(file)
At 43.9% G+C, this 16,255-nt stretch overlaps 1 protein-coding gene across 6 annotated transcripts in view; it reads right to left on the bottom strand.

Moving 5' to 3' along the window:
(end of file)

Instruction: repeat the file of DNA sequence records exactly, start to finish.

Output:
At 43.9% G+C, this 16,255-nt stretch overlaps 1 protein-coding gene across 6 annotated transcripts in view; it reads right to left on the bottom strand.

Moving 5' to 3' along the window: